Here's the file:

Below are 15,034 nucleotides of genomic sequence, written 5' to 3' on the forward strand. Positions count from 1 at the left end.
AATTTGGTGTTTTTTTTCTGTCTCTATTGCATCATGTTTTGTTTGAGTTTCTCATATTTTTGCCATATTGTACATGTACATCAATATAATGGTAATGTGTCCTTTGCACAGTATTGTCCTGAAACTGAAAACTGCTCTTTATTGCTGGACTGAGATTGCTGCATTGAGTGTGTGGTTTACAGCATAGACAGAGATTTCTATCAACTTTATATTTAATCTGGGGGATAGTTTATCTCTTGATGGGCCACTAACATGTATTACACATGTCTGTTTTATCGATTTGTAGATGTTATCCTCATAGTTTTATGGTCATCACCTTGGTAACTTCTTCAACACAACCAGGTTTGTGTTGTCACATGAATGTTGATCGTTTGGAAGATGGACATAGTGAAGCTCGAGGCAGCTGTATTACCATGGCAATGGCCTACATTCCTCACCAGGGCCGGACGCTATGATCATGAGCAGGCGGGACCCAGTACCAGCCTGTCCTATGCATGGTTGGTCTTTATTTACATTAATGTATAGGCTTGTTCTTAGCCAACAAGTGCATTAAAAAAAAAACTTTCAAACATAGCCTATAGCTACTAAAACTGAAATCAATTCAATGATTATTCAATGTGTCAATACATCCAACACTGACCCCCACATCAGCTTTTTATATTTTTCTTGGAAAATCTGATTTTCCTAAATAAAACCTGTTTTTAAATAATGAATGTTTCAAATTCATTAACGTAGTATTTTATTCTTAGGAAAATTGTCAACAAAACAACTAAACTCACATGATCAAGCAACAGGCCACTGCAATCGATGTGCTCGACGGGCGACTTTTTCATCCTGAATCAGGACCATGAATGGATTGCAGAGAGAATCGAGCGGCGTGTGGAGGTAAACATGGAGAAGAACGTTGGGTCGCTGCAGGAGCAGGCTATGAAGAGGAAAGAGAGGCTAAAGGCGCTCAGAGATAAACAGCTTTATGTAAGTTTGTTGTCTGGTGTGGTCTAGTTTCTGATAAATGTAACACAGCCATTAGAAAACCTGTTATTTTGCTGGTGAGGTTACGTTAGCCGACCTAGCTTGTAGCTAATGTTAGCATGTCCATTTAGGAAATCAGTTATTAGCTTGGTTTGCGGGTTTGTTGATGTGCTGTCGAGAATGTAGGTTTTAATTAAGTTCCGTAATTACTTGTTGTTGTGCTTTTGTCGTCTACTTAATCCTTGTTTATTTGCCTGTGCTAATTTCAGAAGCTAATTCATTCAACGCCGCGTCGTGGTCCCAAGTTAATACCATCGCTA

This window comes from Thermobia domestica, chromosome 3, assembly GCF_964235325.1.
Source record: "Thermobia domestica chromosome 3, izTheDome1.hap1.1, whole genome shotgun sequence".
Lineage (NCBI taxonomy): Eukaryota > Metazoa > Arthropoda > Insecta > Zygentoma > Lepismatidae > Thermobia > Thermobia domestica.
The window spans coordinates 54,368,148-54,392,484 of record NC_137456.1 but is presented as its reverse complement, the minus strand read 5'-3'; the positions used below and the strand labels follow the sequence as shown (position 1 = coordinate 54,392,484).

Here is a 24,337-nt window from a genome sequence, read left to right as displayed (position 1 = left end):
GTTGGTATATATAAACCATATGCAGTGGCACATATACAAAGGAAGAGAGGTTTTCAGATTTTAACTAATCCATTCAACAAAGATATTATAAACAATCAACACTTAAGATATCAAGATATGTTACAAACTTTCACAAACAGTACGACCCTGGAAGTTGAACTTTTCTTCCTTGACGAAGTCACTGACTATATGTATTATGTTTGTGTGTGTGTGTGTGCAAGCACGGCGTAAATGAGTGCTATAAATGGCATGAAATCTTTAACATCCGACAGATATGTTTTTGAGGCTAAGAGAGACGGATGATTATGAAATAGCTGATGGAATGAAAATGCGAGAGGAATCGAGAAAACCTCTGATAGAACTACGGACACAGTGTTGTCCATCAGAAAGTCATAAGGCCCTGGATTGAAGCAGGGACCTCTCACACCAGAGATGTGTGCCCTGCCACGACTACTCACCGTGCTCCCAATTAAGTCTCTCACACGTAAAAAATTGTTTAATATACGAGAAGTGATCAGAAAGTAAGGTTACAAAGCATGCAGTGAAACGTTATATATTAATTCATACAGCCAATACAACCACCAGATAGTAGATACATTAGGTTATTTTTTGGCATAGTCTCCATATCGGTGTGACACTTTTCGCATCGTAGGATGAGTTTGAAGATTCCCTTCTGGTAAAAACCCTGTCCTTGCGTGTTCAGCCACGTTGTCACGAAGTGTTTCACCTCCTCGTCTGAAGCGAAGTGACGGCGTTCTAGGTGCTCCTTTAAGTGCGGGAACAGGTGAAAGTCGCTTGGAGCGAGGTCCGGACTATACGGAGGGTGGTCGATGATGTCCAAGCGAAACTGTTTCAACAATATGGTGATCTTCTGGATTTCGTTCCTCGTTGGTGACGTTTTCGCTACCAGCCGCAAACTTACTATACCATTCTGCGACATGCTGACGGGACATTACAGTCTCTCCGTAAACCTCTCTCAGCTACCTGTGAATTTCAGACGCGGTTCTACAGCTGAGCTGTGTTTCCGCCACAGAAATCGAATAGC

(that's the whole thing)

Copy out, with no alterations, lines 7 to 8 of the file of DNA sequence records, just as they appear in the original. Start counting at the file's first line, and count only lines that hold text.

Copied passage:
Here is a 24,337-nt window from a genome sequence, read left to right as displayed (position 1 = left end):
GTTGGTATATATAAACCATATGCAGTGGCACATATACAAAGGAAGAGAGGTTTTCAGATTTTAACTAATCCATTCAACAAAGATATTATAAACAATCAACACTTAAGATATCAAGATATGTTACAAACTTTCACAAACAGTACGACCCTGGAAGTTGAACTTTTCTTCCTTGACGAAGTCACTGACTATATGTATTATGTTTGTGTGTGTGTGTGTGCAAGCACGGCGTAAATGAGTGCTATAAATGGCATGAAATCTTTAACATCCGACAGATATGTTTTTGAGGCTAAGAGAGACGGATGATTATGAAATAGCTGATGGAATGAAAATGCGAGAGGAATCGAGAAAACCTCTGATAGAACTACGGACACAGTGTTGTCCATCAGAAAGTCATAAGGCCCTGGATTGAAGCAGGGACCTCTCACACCAGAGATGTGTGCCCTGCCACGACTACTCACCGTGCTCCCAATTAAGTCTCTCACACGTAAAAAATTGTTTAATATACGAGAAGTGATCAGAAAGTAAGGTTACAAAGCATGCAGTGAAACGTTATATATTAATTCATACAGCCAATACAACCACCAGATAGTAGATACATTAGGTTATTTTTTGGCATAGTCTCCATATCGGTGTGACACTTTTCGCATCGTAGGATGAGTTTGAAGATTCCCTTCTGGTAAAAACCCTGTCCTTGCGTGTTCAGCCACGTTGTCACGAAGTGTTTCACCTCCTCGTCTGAAGCGAAGTGACGGCGTTCTAGGTGCTCCTTTAAGTGCGGGAACAGGTGAAAGTCGCTTGGAGCGAGGTCCGGACTATACGGAGGGTGGTCGATGATGTCCAAGCGAAACTGTTTCAACAATATGGTGATCTTCTGGATTTCGTTCCTCGTTGGTGACGTTTTCGCTACCAGCCGCAAACTTACTATACCATTCTGCGACATGCTGACGGGACATTACAGTCTCTCCGTAAACCTCTCTCAGCTACCTGTGAATTTCAGACGCGGTTCTACAGCTGAGCTGTGTTTCCGCCACAGAAATCGAATAGC